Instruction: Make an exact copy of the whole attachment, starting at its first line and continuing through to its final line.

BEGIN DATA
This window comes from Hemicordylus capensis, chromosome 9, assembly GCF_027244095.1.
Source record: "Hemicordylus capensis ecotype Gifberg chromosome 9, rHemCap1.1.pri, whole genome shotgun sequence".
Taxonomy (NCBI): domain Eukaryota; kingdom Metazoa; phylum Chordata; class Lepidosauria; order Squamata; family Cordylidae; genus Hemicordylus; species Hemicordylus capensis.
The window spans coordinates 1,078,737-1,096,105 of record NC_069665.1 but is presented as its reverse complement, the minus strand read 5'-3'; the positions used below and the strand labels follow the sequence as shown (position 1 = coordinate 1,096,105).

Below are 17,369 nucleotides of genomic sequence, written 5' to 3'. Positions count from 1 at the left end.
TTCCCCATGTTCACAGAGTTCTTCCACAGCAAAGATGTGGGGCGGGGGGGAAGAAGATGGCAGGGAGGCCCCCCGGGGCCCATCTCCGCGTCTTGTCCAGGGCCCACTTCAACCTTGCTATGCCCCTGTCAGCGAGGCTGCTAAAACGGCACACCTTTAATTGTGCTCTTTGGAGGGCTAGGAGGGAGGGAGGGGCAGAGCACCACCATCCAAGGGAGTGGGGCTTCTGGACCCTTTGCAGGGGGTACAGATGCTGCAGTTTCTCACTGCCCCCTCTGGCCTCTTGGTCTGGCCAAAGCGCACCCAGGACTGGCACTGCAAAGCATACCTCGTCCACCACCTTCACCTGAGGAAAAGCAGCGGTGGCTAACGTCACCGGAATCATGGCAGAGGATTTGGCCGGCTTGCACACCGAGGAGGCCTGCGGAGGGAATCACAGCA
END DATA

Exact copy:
This window comes from Hemicordylus capensis, chromosome 9, assembly GCF_027244095.1.
Source record: "Hemicordylus capensis ecotype Gifberg chromosome 9, rHemCap1.1.pri, whole genome shotgun sequence".
Taxonomy (NCBI): domain Eukaryota; kingdom Metazoa; phylum Chordata; class Lepidosauria; order Squamata; family Cordylidae; genus Hemicordylus; species Hemicordylus capensis.
The window spans coordinates 1,078,737-1,096,105 of record NC_069665.1 but is presented as its reverse complement, the minus strand read 5'-3'; the positions used below and the strand labels follow the sequence as shown (position 1 = coordinate 1,096,105).

Below are 17,369 nucleotides of genomic sequence, written 5' to 3'. Positions count from 1 at the left end.
TTCCCCATGTTCACAGAGTTCTTCCACAGCAAAGATGTGGGGCGGGGGGGAAGAAGATGGCAGGGAGGCCCCCCGGGGCCCATCTCCGCGTCTTGTCCAGGGCCCACTTCAACCTTGCTATGCCCCTGTCAGCGAGGCTGCTAAAACGGCACACCTTTAATTGTGCTCTTTGGAGGGCTAGGAGGGAGGGAGGGGCAGAGCACCACCATCCAAGGGAGTGGGGCTTCTGGACCCTTTGCAGGGGGTACAGATGCTGCAGTTTCTCACTGCCCCCTCTGGCCTCTTGGTCTGGCCAAAGCGCACCCAGGACTGGCACTGCAAAGCATACCTCGTCCACCACCTTCACCTGAGGAAAAGCAGCGGTGGCTAACGTCACCGGAATCATGGCAGAGGATTTGGCCGGCTTGCACACCGAGGAGGCCTGCGGAGGGAATCACAGCA